Active duty service members enjoy very low term life premiums through SGLI, and once out of the service, the Veterans’ Group Life Insurance program (VGLI) kicks in. VGLI allows you to keep your term insurance for life as long as you pay the premiums. So what’s the catch? While this looks like a great opportunity initially, as you get older, VGLI may no longer be your best option. Learn about the pros and cons of VGLI and some alternatives to consider.
As long as you’re an eligible veteran, you can’t be turned down for VGLI. There are no health questions, lab tests or medical exams, and neither physical nor mental health issues affect premiums. It doesn’t matter if you use tobacco products or are overweight. The death benefit from this coverage never decreases unless you request it, and the policy remains in force as long as premiums are paid.
VGLI has no membership or enrollment fees. Manage your account online and if you’re unsure how much insurance you need. VGLI offers assistance with an online calculator.
While guaranteed acceptance is convenient, it comes at a cost. VGLI rates are affordable for younger veterans, but maintaining this coverage becomes quite expensive in later years. This is because the only factor determining VGLI premiums is age. The result is that a $400,000 policy costing only $32 monthly for someone age 29 or younger increases significantly every five years. By age 75, that premium reaches a staggering $1,840 per month. To add to the price issue, VGLI recently raised premium rates overall by 5 cents per $1,000 of coverage.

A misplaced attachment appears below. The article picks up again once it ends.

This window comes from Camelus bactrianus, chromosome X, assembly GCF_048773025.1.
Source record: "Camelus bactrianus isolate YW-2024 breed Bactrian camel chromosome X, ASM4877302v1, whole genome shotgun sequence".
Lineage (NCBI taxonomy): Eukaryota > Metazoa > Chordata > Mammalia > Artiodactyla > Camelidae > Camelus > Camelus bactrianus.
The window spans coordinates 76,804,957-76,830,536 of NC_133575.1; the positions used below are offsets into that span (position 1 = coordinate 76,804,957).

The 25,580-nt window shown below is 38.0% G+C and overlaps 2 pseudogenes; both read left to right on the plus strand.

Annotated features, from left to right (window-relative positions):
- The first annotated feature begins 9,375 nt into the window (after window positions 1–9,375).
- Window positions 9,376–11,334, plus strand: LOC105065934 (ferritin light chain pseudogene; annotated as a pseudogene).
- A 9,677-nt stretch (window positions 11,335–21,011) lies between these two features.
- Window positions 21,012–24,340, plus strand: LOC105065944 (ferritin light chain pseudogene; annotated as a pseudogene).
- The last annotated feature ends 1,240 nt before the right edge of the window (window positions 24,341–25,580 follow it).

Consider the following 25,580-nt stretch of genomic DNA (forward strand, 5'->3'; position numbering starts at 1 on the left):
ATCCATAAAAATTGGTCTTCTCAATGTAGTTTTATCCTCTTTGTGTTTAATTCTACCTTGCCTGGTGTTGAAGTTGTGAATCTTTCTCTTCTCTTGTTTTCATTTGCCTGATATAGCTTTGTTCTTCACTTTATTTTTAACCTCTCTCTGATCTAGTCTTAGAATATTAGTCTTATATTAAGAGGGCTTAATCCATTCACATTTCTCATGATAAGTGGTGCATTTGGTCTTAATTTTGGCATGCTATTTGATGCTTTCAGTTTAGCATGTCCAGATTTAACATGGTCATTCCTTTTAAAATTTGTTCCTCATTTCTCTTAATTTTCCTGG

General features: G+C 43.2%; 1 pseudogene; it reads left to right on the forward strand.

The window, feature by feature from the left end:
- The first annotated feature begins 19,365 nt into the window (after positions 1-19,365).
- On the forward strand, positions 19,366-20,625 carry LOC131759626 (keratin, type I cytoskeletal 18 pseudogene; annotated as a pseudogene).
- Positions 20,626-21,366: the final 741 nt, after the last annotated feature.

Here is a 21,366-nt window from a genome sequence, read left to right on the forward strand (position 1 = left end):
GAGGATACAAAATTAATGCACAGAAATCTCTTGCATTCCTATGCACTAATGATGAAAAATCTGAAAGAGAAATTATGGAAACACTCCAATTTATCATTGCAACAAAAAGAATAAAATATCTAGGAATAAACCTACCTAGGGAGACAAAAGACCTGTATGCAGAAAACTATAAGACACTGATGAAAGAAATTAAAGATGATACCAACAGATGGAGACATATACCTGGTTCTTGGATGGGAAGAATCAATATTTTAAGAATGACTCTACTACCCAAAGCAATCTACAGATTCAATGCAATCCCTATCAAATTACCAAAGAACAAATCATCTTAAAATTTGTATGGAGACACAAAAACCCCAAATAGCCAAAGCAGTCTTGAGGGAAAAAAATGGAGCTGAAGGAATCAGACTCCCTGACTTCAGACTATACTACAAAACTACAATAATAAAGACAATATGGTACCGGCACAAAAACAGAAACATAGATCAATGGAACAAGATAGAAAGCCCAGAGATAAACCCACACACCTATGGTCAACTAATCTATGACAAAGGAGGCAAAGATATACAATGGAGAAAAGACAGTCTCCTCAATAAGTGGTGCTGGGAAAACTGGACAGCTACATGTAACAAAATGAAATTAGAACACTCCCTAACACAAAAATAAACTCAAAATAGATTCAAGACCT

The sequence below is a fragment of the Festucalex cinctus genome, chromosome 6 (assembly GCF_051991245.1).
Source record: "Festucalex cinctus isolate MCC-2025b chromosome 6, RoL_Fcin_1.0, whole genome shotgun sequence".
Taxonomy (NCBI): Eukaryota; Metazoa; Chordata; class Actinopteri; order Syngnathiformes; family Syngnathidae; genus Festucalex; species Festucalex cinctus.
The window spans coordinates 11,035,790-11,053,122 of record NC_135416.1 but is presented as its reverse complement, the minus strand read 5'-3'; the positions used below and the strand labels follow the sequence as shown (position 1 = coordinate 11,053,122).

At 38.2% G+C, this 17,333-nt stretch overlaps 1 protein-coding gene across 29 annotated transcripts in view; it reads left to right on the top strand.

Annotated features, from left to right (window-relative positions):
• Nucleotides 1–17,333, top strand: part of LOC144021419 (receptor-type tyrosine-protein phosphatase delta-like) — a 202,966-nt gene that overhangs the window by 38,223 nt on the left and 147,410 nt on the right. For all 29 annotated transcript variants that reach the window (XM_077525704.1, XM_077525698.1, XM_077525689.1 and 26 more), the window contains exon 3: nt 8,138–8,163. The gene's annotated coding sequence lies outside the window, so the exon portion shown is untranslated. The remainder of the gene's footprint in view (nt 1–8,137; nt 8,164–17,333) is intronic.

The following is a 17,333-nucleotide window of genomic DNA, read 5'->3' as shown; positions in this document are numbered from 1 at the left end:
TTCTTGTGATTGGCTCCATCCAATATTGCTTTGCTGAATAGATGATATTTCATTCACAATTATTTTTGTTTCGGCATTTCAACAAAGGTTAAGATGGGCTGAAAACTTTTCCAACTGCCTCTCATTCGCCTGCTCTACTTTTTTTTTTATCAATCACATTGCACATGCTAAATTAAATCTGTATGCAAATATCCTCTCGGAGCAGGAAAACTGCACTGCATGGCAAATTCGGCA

Additionally, veterans should be aware that VGLI only offers term life insurance. This means the policy has a death benefit only, without building any cash value as an investment.
Is there a better choice?
You may still be able to reduce your costs. Here are a few options to consider:
- If you start shopping around while you’re still young and in good health, you may be able to find other types of life insurance, such as a whole life policy, with low rates you can lock in for an extended period. A number of insurers also allow you to lock in rates with term life insurance for periods of up to 30 years, but this coverage won’t build any cash value.
- You’ve also got the option of converting your VGLI policy to an individual permanent life policy with a participating insurance company at standard premium rates, without proof of good health.
- Don’t forget to explore other military insurers. AAFMAA and USAA both offer life insurance to healthy older veterans.
The bottom line
When it comes to veterans’ life insurance, one size doesn’t fit all. Those in good health who are willing to undergo a physical exam and/or some lab screenings may do better by shopping around. If, on the other hand, you’re facing health challenges, VGLI may still be your best option for maintaining lifetime coverage.
Military family image via Shutterstock.